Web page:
Flip the wheel over so that it rests on the tire changing stand again. Use the bead breaker to push down on the tire right above where the bead started to pop off on the other side. The tire should now start to come off. Once the bead of the tire is off, keep turning the wheel and pressing the bead breaker to push down the rest of the tire (mousse). Once this is done, the tire is hanging on the upper bead that has not been dismounted yet. Pull the bead breaker as close to the rim as possible and find a good spot to push down the side over the rim to completely remove it. When it starts to come off, spin the wheel and use the bead breaker to push the tire all the way off until it falls down.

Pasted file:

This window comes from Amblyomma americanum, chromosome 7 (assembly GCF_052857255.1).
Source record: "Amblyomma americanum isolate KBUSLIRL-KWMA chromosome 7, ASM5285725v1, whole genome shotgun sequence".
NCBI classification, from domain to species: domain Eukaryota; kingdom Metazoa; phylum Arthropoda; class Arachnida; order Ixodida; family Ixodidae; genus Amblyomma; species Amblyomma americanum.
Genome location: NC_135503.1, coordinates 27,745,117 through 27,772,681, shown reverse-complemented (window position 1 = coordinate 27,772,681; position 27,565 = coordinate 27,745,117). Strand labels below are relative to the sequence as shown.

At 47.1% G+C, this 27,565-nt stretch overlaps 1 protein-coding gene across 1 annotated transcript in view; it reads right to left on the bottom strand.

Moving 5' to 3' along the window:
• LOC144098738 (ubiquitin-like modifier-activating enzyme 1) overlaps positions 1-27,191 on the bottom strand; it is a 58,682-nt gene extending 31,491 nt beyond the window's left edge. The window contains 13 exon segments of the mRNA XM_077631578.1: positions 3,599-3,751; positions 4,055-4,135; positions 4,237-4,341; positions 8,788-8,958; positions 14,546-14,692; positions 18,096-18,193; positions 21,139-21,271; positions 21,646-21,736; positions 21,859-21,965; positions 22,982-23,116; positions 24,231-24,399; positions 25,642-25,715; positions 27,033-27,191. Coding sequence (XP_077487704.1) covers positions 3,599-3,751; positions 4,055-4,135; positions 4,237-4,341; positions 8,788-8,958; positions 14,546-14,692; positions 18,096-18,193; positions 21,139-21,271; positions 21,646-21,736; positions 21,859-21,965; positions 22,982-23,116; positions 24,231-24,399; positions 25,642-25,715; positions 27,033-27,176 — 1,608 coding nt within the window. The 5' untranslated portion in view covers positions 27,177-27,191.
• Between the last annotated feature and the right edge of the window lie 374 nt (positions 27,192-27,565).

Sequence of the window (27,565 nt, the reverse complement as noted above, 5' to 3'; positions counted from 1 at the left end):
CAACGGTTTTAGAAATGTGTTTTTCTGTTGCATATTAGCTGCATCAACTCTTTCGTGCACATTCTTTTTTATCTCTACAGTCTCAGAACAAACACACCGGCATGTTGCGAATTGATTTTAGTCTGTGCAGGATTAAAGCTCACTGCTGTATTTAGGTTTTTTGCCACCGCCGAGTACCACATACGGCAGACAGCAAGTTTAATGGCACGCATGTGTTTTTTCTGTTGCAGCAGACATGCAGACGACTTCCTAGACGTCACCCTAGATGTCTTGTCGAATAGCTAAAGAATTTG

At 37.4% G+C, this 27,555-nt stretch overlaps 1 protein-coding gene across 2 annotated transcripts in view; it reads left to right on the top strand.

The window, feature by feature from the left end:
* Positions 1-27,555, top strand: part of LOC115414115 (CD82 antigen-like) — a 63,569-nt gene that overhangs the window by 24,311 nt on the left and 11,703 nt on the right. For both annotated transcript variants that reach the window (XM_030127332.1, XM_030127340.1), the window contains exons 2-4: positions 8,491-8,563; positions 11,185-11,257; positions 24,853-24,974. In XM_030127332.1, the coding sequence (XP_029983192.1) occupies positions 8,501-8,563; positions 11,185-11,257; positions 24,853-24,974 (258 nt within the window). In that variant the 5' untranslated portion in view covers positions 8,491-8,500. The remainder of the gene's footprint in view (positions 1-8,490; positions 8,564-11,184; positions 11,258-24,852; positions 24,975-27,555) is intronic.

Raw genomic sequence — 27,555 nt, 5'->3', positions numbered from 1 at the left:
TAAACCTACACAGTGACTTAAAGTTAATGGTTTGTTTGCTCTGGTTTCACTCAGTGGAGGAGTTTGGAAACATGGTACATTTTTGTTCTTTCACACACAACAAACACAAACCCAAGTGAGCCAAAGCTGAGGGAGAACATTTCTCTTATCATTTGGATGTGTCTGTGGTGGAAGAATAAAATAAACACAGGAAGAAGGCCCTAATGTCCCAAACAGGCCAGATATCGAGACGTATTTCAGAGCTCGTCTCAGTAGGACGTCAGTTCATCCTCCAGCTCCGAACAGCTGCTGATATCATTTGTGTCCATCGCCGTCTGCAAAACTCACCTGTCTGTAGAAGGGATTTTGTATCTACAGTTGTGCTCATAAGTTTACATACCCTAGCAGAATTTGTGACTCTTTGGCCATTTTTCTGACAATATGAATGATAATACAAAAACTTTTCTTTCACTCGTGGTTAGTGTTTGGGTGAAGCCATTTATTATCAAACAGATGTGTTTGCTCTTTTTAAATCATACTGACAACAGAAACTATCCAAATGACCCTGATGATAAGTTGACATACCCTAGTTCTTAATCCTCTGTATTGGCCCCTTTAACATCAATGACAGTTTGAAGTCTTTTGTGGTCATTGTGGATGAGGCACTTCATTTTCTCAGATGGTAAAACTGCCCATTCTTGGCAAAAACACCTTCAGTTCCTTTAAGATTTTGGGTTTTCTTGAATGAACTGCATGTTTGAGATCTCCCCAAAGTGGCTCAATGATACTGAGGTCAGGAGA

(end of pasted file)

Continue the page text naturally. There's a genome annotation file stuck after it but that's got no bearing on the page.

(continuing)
Tip: If the bead breaker starts slipping over the side of the tire when trying to push over the rim, keep turning and searching for a sweet spot where it finally gets the right grip and you can push the side down. If you have a rim lock, you can push the link on the Rabaconda bead breaker up so that it pushes over the rim lock to remove the rest of the tire.
Mounting a Bib Mousse and Tire
- Start by placing your wheel on the Rabaconda wheel stand.
- Clean both the mousse and tire as mud and dirt will deteriorate the mousse.
- Lubricate the inside of the tire with bib mousse lube. Put the bib mousse inside the tire.
- Lube the part of the mousse that will later come in contact with the rim. Make sure to use proper mousse lube as it will not deteriorate the mousse.
- Take the tire and put it on top of the wheel that is sitting on the stand.
- Hook the tire under the rim lock and while supporting the tire with your knee against the rim lock, use the curved end of the tire iron to push part of the lower bead over the rim. Now slowly work your way around until the entire bottom bead of the tire is over the rim.